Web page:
"There have been a lot of interesting results with various setups reported over the years"

          Unfortunately, there has also been a lot of garbage touted as interesting results. I once read through a few reports suggested by CF advocates as some of the best evidence, and they did not meet the standards of a high school science project. Most scientists will not take CF seriously until the CF community polices itself. When lousy scientific work recieves acclaim because it shows the desired result, credibility is demolished. (I would never claim the CF is the only place this happens, but that is not an excuse.) When the CF community separates the serious work from the chaff itself, offering only solid experimental results to the world, then other scientists can start to pay attention.

    • by Concerned Onlooker (473481) on Tuesday April 27, 2004 @10:52AM (#8984821) Homepage Journal
      ...but it was more likely a physical chemistry issue than a nuclear issue.

      You may very well be correct. But even if it's not cold fusion they're possibly going to learn something new or startling or useful about chemical reactions. I'm sure the alchemists, in their desire to turn base metals into gold stumbled upon many interesting things.

    • by Teancum (67324) <robert_horning@n ... minus physicist> on Tuesday April 27, 2004 @11:14AM (#8985137) Homepage Journal
      I was a physics student (undergrad Physics for Engineers course) of Dr. Steven Jones [byu.edu] when this whole thing broke loose. About 3 weeks before the Pons & Fleischman announcement, he announced some interesting results that were very similar to the cold fusion announcement.

      At the time, Dr. Jones was a peer-referee for the article that Pons & Fleischman were writing, and it turned out that their research was following similar lines that he and other researchers at BYU were following. He asked for permission (and was granted) to break the confidentiality agreement with the publisher to share research information. (Details of this are well documented elsewhere, including things I saw on the PBS-TV show Nova about this episode.... I can confirm this so far as this is what Dr. Jones mentioned to our class prior to the whole fiasco breaking loose).

      Dr. Jones was following an earlier line of research where he was studying Muon-induced fusion (where a Muon would take the place of a normal electron and bring atomic nuclei closer together under certain conditions... potentially triggering a fusion reaction). He was also studying natural phenomina including a speculation that there might be some other process besides nuclear fission and meteoric landfall that causes volcanic hotspots around the earth. I'm not here suggesting that cold fusion causes Mauna Loa, but some isotopic measurements of gasses emitted by that volcano contained traces of Helium-3 and Helium-4 that could not otherwise be accounted for. The speculation was that perhaps a limited form of fusion might also be taking place.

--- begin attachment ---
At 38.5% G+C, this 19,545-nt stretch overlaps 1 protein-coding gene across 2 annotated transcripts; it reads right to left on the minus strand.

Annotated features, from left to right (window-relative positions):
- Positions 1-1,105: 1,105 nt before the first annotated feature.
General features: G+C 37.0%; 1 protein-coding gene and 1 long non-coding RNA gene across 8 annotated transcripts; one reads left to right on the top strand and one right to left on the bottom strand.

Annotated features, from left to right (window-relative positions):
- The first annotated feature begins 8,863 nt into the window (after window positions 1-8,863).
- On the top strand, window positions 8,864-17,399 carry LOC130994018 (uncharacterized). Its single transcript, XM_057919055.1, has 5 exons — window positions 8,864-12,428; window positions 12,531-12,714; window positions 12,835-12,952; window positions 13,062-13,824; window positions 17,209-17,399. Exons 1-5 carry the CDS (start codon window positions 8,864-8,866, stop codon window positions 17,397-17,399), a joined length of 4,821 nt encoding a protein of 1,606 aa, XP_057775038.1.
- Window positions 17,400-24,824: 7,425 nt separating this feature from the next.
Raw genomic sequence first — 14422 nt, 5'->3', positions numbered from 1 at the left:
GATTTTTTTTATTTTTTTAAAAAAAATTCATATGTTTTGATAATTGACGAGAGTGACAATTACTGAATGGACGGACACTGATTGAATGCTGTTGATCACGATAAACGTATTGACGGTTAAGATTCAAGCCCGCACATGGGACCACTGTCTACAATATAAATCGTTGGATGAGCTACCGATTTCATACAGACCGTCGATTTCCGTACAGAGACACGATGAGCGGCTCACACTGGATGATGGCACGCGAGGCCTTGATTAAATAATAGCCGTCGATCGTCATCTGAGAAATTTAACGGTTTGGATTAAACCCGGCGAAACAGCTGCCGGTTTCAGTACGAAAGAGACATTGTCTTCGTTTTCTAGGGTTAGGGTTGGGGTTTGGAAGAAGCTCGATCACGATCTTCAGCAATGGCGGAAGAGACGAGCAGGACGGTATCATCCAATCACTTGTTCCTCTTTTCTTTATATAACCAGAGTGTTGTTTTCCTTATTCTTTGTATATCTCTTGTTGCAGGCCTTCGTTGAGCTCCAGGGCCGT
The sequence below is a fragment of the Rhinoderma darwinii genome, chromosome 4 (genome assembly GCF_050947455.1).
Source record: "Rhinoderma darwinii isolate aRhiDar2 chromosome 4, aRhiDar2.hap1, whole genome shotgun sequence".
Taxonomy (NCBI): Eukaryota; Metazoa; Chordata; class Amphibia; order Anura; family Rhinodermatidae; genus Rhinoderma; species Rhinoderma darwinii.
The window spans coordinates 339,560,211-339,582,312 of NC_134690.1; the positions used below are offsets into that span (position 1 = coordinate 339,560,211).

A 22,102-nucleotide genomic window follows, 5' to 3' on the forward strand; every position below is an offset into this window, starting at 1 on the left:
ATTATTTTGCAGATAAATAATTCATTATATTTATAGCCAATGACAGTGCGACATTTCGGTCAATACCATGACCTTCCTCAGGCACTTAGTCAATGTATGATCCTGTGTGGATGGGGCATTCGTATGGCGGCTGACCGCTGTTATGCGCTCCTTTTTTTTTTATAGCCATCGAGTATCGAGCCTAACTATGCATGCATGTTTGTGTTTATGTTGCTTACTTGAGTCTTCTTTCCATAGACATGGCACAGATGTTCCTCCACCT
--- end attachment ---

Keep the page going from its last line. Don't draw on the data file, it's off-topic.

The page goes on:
The key element of Dr. Jones' research was that he was indeed measuring emitted particles instead of measuring heat. Some graphs he showed to our class (after the big fiasco) included some very telling information about some of the particles being emmitted, but at levels so low that it seemed improbable that a calorimeter would be able to measure the effect.

      When all was said and done, the best that could be offered by the researchers I talked to afterward was that this research could be used to make a neutrino emmitter that could be turned on and off electronically. Now that does indeed have some interesting uses, but neutrino detectors are another problem. As a futuristic energy source, there were many other much more productive lines of research to consider.

      The other nice thing about cold fusion was that it didn't require huge laboratories to study the effects, which is convient to relatively underfunded universities for research activities (like BYU), it also brings out the weirdos, scammers and crooks. As a result, research discussions tend to have a very low S/N level. This makes finding information all that more difficult.

      It is also something to note that BYU is also where Philo Farsnworth did his final research on the Fusor technology. In fact, the cold fusion research was conducted in the very same laboratory (buried underground just south of the HBLL library). They were indeed worried about radiation damage, and chose to buy $20,000 worth of pennies to build a cheap radiation shield. I'm not sure if they ever put them back into circulation, but it was a sort of joke when walking into the lab and it looked more like the inside of a bank vault.